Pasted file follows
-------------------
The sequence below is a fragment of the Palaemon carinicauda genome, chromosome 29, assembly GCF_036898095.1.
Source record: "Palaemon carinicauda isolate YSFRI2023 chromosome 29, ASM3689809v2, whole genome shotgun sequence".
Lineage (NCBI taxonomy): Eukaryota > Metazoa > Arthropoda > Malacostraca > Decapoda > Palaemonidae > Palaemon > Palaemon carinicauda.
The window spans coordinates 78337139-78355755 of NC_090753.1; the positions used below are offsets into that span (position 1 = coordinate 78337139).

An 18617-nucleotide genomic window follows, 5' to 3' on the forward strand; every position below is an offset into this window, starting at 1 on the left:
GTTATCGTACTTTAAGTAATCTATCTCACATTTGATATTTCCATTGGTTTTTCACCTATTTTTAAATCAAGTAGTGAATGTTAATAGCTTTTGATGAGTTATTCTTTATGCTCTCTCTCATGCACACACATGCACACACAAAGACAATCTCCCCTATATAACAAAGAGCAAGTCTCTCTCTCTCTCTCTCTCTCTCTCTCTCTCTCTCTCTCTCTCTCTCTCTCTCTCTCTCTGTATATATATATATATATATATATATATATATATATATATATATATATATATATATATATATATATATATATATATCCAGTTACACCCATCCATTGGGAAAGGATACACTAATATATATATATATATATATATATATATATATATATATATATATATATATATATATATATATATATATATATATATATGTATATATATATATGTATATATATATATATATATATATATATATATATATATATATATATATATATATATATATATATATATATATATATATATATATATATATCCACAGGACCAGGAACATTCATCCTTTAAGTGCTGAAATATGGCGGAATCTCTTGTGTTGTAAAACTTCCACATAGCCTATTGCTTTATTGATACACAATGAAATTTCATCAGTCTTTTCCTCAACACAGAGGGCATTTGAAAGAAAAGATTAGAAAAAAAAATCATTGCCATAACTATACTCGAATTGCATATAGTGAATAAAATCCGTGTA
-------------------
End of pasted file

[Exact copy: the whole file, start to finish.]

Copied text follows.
The sequence below is a fragment of the Palaemon carinicauda genome, chromosome 29, assembly GCF_036898095.1.
Source record: "Palaemon carinicauda isolate YSFRI2023 chromosome 29, ASM3689809v2, whole genome shotgun sequence".
Lineage (NCBI taxonomy): Eukaryota > Metazoa > Arthropoda > Malacostraca > Decapoda > Palaemonidae > Palaemon > Palaemon carinicauda.
The window spans coordinates 78337139-78355755 of NC_090753.1; the positions used below are offsets into that span (position 1 = coordinate 78337139).

An 18617-nucleotide genomic window follows, 5' to 3' on the forward strand; every position below is an offset into this window, starting at 1 on the left:
GTTATCGTACTTTAAGTAATCTATCTCACATTTGATATTTCCATTGGTTTTTCACCTATTTTTAAATCAAGTAGTGAATGTTAATAGCTTTTGATGAGTTATTCTTTATGCTCTCTCTCATGCACACACATGCACACACAAAGACAATCTCCCCTATATAACAAAGAGCAAGTCTCTCTCTCTCTCTCTCTCTCTCTCTCTCTCTCTCTCTCTCTCTCTCTCTCTCTCTCTCTGTATATATATATATATATATATATATATATATATATATATATATATATATATATATATATATATATATATATATATCCAGTTACACCCATCCATTGGGAAAGGATACACTAATATATATATATATATATATATATATATATATATATATATATATATATATATATATATATATATATATATATATATATGTATATATATATATGTATATATATATATATATATATATATATATATATATATATATATATATATATATATATATATATATATATATATATATATATATATATATCCACAGGACCAGGAACATTCATCCTTTAAGTGCTGAAATATGGCGGAATCTCTTGTGTTGTAAAACTTCCACATAGCCTATTGCTTTATTGATACACAATGAAATTTCATCAGTCTTTTCCTCAACACAGAGGGCATTTGAAAGAAAAGATTAGAAAAAAAAATCATTGCCATAACTATACTCGAATTGCATATAGTGAATAAAATCCGTGTA